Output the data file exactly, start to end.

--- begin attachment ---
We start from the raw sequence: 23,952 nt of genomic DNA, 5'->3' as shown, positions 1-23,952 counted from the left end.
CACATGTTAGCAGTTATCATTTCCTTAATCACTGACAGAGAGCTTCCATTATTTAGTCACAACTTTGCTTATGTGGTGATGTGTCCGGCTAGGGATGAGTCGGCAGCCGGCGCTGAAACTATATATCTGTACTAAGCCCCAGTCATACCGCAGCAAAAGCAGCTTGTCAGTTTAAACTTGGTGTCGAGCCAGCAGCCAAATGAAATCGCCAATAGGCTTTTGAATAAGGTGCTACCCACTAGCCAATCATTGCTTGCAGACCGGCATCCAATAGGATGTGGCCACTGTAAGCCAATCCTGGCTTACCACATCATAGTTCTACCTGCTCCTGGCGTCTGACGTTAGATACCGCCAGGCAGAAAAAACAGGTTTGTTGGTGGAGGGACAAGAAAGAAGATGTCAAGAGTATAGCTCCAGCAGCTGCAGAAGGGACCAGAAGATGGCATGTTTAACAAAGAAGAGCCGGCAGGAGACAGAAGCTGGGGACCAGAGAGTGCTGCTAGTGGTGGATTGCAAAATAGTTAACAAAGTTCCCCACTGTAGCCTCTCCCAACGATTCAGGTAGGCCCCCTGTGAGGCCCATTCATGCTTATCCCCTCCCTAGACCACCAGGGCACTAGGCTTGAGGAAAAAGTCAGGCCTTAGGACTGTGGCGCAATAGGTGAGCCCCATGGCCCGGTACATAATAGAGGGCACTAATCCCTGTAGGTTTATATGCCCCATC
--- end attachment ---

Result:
We start from the raw sequence: 23,952 nt of genomic DNA, 5'->3' as shown, positions 1-23,952 counted from the left end.
CACATGTTAGCAGTTATCATTTCCTTAATCACTGACAGAGAGCTTCCATTATTTAGTCACAACTTTGCTTATGTGGTGATGTGTCCGGCTAGGGATGAGTCGGCAGCCGGCGCTGAAACTATATATCTGTACTAAGCCCCAGTCATACCGCAGCAAAAGCAGCTTGTCAGTTTAAACTTGGTGTCGAGCCAGCAGCCAAATGAAATCGCCAATAGGCTTTTGAATAAGGTGCTACCCACTAGCCAATCATTGCTTGCAGACCGGCATCCAATAGGATGTGGCCACTGTAAGCCAATCCTGGCTTACCACATCATAGTTCTACCTGCTCCTGGCGTCTGACGTTAGATACCGCCAGGCAGAAAAAACAGGTTTGTTGGTGGAGGGACAAGAAAGAAGATGTCAAGAGTATAGCTCCAGCAGCTGCAGAAGGGACCAGAAGATGGCATGTTTAACAAAGAAGAGCCGGCAGGAGACAGAAGCTGGGGACCAGAGAGTGCTGCTAGTGGTGGATTGCAAAATAGTTAACAAAGTTCCCCACTGTAGCCTCTCCCAACGATTCAGGTAGGCCCCCTGTGAGGCCCATTCATGCTTATCCCCTCCCTAGACCACCAGGGCACTAGGCTTGAGGAAAAAGTCAGGCCTTAGGACTGTGGCGCAATAGGTGAGCCCCATGGCCCGGTACATAATAGAGGGCACTAATCCCTGTAGGTTTATATGCCCCATC